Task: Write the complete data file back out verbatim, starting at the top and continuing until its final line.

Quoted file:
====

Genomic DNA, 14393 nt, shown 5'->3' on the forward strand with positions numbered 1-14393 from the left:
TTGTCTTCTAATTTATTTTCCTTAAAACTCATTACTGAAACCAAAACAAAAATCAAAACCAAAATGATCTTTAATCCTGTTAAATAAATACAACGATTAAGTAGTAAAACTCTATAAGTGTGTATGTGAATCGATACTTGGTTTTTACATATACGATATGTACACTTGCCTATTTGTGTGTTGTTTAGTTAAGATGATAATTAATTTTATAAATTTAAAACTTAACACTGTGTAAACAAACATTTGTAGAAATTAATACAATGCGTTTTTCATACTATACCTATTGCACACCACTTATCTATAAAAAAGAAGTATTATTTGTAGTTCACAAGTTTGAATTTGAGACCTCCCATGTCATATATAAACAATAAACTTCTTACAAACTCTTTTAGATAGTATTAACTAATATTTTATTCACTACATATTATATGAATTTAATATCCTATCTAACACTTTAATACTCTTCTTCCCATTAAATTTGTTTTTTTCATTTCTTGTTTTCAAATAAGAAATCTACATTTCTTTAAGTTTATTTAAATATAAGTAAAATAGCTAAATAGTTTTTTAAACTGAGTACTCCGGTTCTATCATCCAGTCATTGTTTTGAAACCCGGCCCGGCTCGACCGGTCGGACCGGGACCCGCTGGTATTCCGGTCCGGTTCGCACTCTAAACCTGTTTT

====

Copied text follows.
Genomic DNA, 14393 nt, shown 5'->3' on the forward strand with positions numbered 1-14393 from the left:
TTGTCTTCTAATTTATTTTCCTTAAAACTCATTACTGAAACCAAAACAAAAATCAAAACCAAAATGATCTTTAATCCTGTTAAATAAATACAACGATTAAGTAGTAAAACTCTATAAGTGTGTATGTGAATCGATACTTGGTTTTTACATATACGATATGTACACTTGCCTATTTGTGTGTTGTTTAGTTAAGATGATAATTAATTTTATAAATTTAAAACTTAACACTGTGTAAACAAACATTTGTAGAAATTAATACAATGCGTTTTTCATACTATACCTATTGCACACCACTTATCTATAAAAAAGAAGTATTATTTGTAGTTCACAAGTTTGAATTTGAGACCTCCCATGTCATATATAAACAATAAACTTCTTACAAACTCTTTTAGATAGTATTAACTAATATTTTATTCACTACATATTATATGAATTTAATATCCTATCTAACACTTTAATACTCTTCTTCCCATTAAATTTGTTTTTTTCATTTCTTGTTTTCAAATAAGAAATCTACATTTCTTTAAGTTTATTTAAATATAAGTAAAATAGCTAAATAGTTTTTTAAACTGAGTACTCCGGTTCTATCATCCAGTCATTGTTTTGAAACCCGGCCCGGCTCGACCGGTCGGACCGGGACCCGCTGGTATTCCGGTCCGGTTCGCACTCTAAACCTGTTTT